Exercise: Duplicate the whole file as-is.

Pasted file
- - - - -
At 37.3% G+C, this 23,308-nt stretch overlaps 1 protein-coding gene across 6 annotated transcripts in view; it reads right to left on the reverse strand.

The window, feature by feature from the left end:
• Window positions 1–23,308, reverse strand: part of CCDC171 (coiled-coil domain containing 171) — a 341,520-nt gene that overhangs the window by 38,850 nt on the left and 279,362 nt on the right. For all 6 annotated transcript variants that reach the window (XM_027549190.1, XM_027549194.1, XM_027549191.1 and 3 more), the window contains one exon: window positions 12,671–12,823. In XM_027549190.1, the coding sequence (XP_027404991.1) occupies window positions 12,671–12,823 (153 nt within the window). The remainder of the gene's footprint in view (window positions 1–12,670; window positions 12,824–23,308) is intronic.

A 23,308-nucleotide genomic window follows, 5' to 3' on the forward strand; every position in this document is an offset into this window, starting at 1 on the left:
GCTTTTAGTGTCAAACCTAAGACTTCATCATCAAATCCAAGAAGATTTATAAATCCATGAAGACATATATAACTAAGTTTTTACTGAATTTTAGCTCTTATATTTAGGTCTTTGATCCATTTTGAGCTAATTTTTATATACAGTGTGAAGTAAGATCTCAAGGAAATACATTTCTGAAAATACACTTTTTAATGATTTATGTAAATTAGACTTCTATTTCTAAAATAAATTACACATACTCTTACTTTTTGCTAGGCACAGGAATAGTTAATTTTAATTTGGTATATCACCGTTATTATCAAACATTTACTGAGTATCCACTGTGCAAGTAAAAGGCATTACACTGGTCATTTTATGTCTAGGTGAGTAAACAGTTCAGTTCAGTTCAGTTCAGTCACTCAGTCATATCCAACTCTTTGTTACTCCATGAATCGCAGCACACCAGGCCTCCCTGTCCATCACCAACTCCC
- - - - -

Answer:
At 37.3% G+C, this 23,308-nt stretch overlaps 1 protein-coding gene across 6 annotated transcripts in view; it reads right to left on the reverse strand.

The window, feature by feature from the left end:
• Window positions 1–23,308, reverse strand: part of CCDC171 (coiled-coil domain containing 171) — a 341,520-nt gene that overhangs the window by 38,850 nt on the left and 279,362 nt on the right. For all 6 annotated transcript variants that reach the window (XM_027549190.1, XM_027549194.1, XM_027549191.1 and 3 more), the window contains one exon: window positions 12,671–12,823. In XM_027549190.1, the coding sequence (XP_027404991.1) occupies window positions 12,671–12,823 (153 nt within the window). The remainder of the gene's footprint in view (window positions 1–12,670; window positions 12,824–23,308) is intronic.

A 23,308-nucleotide genomic window follows, 5' to 3' on the forward strand; every position in this document is an offset into this window, starting at 1 on the left:
GCTTTTAGTGTCAAACCTAAGACTTCATCATCAAATCCAAGAAGATTTATAAATCCATGAAGACATATATAACTAAGTTTTTACTGAATTTTAGCTCTTATATTTAGGTCTTTGATCCATTTTGAGCTAATTTTTATATACAGTGTGAAGTAAGATCTCAAGGAAATACATTTCTGAAAATACACTTTTTAATGATTTATGTAAATTAGACTTCTATTTCTAAAATAAATTACACATACTCTTACTTTTTGCTAGGCACAGGAATAGTTAATTTTAATTTGGTATATCACCGTTATTATCAAACATTTACTGAGTATCCACTGTGCAAGTAAAAGGCATTACACTGGTCATTTTATGTCTAGGTGAGTAAACAGTTCAGTTCAGTTCAGTTCAGTCACTCAGTCATATCCAACTCTTTGTTACTCCATGAATCGCAGCACACCAGGCCTCCCTGTCCATCACCAACTCCC